"New" CPLs at Roanoke (nw-mailing-list@nwhs.org)

nw-mailing-list at nwhs.org nw-mailing-list at nwhs.org
Tue Apr 19 06:44:30 EDT 2005

This makes perfect sense!  (For a change.)  I'm impressed.  Perhaps in the future, NS will do more of the same when they need to replace the signals at interlockings.  
On the Bristol Line, we still have the CPL's at all the interlockings except Bristol and Crockett, which were updated when the track arrangements were changed.  The only CPL installation that was replaced at an interlocking was at the old east end Abingdon signal, and that signal was near the point of collapse.  (I purchased the signal arms off of that particular signal from NS.)
At last, some common sense is being applied!!!
Ben Blevins

nw-mailing-list at nwhs.org wrote:
OK, you guys got my curiosity up so I talked to the guy who handled the job.

Here's the skinny:

The signals in question are home signals for one of the largest interlocking
plants on the old N&W. In order to convert to colorlight signals, it would
have required a good bit of re-wiring. Anytime you make wiring changes (the
FRA calls it "disarrangement") extensive testing is required before putting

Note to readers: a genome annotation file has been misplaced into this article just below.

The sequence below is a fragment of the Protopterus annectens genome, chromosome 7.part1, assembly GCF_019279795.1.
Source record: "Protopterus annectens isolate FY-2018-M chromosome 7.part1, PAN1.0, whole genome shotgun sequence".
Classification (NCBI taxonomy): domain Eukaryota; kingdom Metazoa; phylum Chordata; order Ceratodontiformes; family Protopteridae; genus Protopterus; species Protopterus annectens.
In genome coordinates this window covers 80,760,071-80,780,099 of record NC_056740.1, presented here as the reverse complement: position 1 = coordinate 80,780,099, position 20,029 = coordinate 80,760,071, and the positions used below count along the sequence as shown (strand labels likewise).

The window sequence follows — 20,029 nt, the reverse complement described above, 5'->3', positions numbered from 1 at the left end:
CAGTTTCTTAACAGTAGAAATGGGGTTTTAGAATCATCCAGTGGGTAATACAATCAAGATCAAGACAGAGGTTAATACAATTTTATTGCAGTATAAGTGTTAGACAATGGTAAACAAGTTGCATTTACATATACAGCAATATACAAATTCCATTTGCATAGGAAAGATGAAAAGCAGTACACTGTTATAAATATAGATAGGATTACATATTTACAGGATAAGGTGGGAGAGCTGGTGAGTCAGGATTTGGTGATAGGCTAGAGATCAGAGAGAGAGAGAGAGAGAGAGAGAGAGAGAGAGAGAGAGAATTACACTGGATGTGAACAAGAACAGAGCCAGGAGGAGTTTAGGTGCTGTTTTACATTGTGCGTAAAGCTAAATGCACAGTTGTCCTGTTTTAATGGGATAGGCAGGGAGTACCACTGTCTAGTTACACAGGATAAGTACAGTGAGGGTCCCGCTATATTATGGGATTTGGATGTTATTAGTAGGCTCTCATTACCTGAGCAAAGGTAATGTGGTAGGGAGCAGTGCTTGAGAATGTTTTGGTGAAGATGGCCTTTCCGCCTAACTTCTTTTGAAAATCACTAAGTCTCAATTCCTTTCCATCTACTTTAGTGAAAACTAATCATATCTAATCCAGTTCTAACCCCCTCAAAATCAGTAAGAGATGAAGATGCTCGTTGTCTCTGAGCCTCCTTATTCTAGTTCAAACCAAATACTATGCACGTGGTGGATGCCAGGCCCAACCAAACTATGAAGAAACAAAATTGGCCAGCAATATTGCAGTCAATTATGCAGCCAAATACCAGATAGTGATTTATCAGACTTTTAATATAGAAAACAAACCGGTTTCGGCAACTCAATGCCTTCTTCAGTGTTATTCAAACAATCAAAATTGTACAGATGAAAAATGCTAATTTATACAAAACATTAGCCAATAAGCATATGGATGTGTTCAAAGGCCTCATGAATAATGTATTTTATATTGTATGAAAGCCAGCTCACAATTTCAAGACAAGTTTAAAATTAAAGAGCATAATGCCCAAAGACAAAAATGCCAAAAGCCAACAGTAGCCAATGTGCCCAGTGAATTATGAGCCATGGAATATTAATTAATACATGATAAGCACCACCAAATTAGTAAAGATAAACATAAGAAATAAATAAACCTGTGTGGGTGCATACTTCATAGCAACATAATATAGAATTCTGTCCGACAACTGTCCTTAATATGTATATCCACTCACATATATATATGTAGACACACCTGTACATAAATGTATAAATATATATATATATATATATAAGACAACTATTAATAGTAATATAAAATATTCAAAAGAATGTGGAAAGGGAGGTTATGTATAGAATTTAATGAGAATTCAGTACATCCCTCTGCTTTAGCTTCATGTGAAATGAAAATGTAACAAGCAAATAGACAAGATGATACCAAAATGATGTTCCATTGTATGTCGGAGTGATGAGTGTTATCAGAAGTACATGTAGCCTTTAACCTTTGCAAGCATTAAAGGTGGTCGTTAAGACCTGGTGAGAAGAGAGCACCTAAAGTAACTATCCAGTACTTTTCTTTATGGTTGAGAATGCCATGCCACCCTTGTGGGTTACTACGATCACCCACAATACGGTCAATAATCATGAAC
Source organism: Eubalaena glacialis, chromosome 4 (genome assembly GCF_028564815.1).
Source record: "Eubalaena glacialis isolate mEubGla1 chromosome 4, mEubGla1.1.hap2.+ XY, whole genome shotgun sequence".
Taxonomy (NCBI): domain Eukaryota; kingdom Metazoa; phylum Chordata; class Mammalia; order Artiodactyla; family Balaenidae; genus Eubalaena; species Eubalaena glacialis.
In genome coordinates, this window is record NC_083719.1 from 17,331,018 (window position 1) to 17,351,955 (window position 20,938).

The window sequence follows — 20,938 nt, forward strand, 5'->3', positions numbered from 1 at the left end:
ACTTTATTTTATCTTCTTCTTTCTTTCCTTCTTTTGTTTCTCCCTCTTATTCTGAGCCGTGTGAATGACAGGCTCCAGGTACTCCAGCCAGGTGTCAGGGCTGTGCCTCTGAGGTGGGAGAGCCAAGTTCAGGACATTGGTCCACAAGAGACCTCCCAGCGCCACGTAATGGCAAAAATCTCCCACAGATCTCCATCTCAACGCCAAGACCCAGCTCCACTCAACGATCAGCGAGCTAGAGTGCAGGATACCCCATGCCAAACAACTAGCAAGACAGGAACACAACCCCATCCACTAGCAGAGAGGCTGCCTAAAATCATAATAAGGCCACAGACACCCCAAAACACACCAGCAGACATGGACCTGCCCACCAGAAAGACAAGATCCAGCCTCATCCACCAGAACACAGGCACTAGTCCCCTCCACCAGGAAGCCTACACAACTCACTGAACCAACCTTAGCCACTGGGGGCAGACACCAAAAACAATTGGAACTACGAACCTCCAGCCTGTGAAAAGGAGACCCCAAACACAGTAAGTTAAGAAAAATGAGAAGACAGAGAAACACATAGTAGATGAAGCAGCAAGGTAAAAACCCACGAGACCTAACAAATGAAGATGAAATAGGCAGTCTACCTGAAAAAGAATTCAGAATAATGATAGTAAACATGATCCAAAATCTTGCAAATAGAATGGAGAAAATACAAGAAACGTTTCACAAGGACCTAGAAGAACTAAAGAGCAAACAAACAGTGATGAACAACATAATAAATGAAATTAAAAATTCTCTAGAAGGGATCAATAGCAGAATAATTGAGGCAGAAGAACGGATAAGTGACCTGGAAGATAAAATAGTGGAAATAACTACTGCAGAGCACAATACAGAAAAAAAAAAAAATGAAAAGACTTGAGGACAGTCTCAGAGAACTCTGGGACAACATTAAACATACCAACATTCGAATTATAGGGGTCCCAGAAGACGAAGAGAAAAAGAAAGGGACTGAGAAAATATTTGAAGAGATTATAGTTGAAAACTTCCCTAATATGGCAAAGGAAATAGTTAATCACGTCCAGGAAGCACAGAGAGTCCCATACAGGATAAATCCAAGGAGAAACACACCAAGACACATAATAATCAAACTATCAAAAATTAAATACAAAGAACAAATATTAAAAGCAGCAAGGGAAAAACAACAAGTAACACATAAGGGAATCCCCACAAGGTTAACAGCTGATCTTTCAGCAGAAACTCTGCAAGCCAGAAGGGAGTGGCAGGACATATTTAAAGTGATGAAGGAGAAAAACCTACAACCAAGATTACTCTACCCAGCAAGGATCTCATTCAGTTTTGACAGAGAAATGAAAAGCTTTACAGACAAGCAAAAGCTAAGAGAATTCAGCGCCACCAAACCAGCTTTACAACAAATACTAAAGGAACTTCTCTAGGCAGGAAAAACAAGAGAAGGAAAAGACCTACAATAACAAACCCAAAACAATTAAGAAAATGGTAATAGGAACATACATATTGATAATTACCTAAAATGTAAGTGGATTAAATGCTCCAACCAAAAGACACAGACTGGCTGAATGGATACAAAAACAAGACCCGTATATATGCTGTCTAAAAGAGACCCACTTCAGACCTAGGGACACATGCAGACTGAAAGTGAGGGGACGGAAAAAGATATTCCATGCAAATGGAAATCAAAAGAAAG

the plant back in service. By re-furbishing some CPL's and just re-cabling
to feed them, you only have to verify the aspects are what they are supposed
to be. So it was a cost saving decision; saved time and labor. 

This is also apparent on some of the poleline elimination work on such as
the Bristol and Shenandoah lines, where intermediate signals are mostly
changed, but control point signals remain CPL's, I believe.

John Marbury
retired NS, C&S 

In discussing the CPLs a few years back with an NS Official in the 
Signal and Communication department, I asked about a specific control 
point signal near my house, this is a single mast, 2 head signal. He 
knew exactly which one I was referring to and said it was not slated 
for replacement due to its complexity of the various aspects, he 
further stated that unless there is a major failure on any of that 
type, they were not to be replaced. Again, this was a few years back, 
but makes the most sense for this specific location.

Ken Miller
On Apr 16, 2005, at 9:25 PM, nw-mailing-list at nwhs.org wrote:

> Not sure as to why they are there, but I worked under the new signal 
> last week, and the only explanation that I can come up with is that 
> the placement of the signals is in the direct eastern throat of the 
> yard, complicated by the fact that four main lines converge at this 
> point( 1 Shenandoah, 2 Norfolk & 1 Winston-Salem), and the aspects 
> would be easier read and simpler to explain by the older types of 
> cpls, rather than a gaggle of the newer stoplight formations. Just a 
> thought....
> Gary Price

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